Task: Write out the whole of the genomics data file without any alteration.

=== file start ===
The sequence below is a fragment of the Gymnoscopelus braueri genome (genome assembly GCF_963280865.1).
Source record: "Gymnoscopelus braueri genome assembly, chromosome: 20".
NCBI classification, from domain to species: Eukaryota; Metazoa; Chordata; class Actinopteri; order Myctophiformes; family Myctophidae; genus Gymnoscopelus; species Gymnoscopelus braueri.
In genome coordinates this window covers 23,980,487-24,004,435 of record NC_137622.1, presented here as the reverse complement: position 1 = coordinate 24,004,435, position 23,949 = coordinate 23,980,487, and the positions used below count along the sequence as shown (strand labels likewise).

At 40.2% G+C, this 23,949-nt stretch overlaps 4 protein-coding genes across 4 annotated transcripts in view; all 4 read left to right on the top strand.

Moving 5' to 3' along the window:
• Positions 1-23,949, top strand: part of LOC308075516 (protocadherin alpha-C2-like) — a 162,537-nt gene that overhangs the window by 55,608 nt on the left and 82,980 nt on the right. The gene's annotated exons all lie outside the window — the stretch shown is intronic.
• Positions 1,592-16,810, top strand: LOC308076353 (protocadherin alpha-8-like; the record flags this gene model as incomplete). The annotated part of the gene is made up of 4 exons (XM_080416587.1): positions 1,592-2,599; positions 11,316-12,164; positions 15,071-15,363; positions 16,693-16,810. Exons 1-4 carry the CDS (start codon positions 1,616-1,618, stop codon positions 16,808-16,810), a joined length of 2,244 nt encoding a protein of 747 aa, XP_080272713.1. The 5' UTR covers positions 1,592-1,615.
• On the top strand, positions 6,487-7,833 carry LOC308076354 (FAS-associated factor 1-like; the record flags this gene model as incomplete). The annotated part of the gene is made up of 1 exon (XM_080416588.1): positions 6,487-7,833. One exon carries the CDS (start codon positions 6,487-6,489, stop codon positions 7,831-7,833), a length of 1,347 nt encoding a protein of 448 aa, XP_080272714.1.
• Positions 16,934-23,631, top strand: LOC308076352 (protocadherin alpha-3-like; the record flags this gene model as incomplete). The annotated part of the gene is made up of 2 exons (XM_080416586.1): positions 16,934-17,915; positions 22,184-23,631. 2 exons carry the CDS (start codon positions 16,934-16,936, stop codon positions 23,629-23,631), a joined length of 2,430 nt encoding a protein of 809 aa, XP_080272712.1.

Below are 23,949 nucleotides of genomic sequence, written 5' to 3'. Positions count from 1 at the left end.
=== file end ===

The sequence below is a fragment of the Gymnoscopelus braueri genome (genome assembly GCF_963280865.1).
Source record: "Gymnoscopelus braueri genome assembly, chromosome: 20".
NCBI classification, from domain to species: Eukaryota; Metazoa; Chordata; class Actinopteri; order Myctophiformes; family Myctophidae; genus Gymnoscopelus; species Gymnoscopelus braueri.
In genome coordinates this window covers 23,980,487-24,004,435 of record NC_137622.1, presented here as the reverse complement: position 1 = coordinate 24,004,435, position 23,949 = coordinate 23,980,487, and the positions used below count along the sequence as shown (strand labels likewise).

At 40.2% G+C, this 23,949-nt stretch overlaps 4 protein-coding genes across 4 annotated transcripts in view; all 4 read left to right on the top strand.

Moving 5' to 3' along the window:
• Positions 1-23,949, top strand: part of LOC308075516 (protocadherin alpha-C2-like) — a 162,537-nt gene that overhangs the window by 55,608 nt on the left and 82,980 nt on the right. The gene's annotated exons all lie outside the window — the stretch shown is intronic.
• Positions 1,592-16,810, top strand: LOC308076353 (protocadherin alpha-8-like; the record flags this gene model as incomplete). The annotated part of the gene is made up of 4 exons (XM_080416587.1): positions 1,592-2,599; positions 11,316-12,164; positions 15,071-15,363; positions 16,693-16,810. Exons 1-4 carry the CDS (start codon positions 1,616-1,618, stop codon positions 16,808-16,810), a joined length of 2,244 nt encoding a protein of 747 aa, XP_080272713.1. The 5' UTR covers positions 1,592-1,615.
• On the top strand, positions 6,487-7,833 carry LOC308076354 (FAS-associated factor 1-like; the record flags this gene model as incomplete). The annotated part of the gene is made up of 1 exon (XM_080416588.1): positions 6,487-7,833. One exon carries the CDS (start codon positions 6,487-6,489, stop codon positions 7,831-7,833), a length of 1,347 nt encoding a protein of 448 aa, XP_080272714.1.
• Positions 16,934-23,631, top strand: LOC308076352 (protocadherin alpha-3-like; the record flags this gene model as incomplete). The annotated part of the gene is made up of 2 exons (XM_080416586.1): positions 16,934-17,915; positions 22,184-23,631. 2 exons carry the CDS (start codon positions 16,934-16,936, stop codon positions 23,629-23,631), a joined length of 2,430 nt encoding a protein of 809 aa, XP_080272712.1.

Below are 23,949 nucleotides of genomic sequence, written 5' to 3'. Positions count from 1 at the left end.